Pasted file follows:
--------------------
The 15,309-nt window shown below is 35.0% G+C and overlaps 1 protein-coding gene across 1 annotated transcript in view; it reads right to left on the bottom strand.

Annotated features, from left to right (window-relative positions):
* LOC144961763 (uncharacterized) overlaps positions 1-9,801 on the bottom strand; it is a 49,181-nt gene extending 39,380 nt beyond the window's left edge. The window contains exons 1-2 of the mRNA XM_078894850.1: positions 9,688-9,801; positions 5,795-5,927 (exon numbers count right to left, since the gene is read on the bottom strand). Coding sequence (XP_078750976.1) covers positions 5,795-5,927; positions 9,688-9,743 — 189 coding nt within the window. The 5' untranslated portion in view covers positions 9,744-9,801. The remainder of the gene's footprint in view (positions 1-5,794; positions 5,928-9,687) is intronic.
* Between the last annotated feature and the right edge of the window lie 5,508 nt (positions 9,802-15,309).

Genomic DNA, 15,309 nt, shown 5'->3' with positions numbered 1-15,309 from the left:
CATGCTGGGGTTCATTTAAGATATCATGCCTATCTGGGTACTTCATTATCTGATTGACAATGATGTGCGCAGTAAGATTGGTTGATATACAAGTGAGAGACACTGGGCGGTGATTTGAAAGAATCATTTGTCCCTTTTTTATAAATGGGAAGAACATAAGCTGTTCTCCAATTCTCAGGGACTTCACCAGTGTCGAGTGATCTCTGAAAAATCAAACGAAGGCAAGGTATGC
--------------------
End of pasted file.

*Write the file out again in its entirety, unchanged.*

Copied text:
The 15,309-nt window shown below is 35.0% G+C and overlaps 1 protein-coding gene across 1 annotated transcript in view; it reads right to left on the bottom strand.

Annotated features, from left to right (window-relative positions):
* LOC144961763 (uncharacterized) overlaps positions 1-9,801 on the bottom strand; it is a 49,181-nt gene extending 39,380 nt beyond the window's left edge. The window contains exons 1-2 of the mRNA XM_078894850.1: positions 9,688-9,801; positions 5,795-5,927 (exon numbers count right to left, since the gene is read on the bottom strand). Coding sequence (XP_078750976.1) covers positions 5,795-5,927; positions 9,688-9,743 — 189 coding nt within the window. The 5' untranslated portion in view covers positions 9,744-9,801. The remainder of the gene's footprint in view (positions 1-5,794; positions 5,928-9,687) is intronic.
* Between the last annotated feature and the right edge of the window lie 5,508 nt (positions 9,802-15,309).

Genomic DNA, 15,309 nt, shown 5'->3' with positions numbered 1-15,309 from the left:
CATGCTGGGGTTCATTTAAGATATCATGCCTATCTGGGTACTTCATTATCTGATTGACAATGATGTGCGCAGTAAGATTGGTTGATATACAAGTGAGAGACACTGGGCGGTGATTTGAAAGAATCATTTGTCCCTTTTTTATAAATGGGAAGAACATAAGCTGTTCTCCAATTCTCAGGGACTTCACCAGTGTCGAGTGATCTCTGAAAAATCAAACGAAGGCAAGGTATGC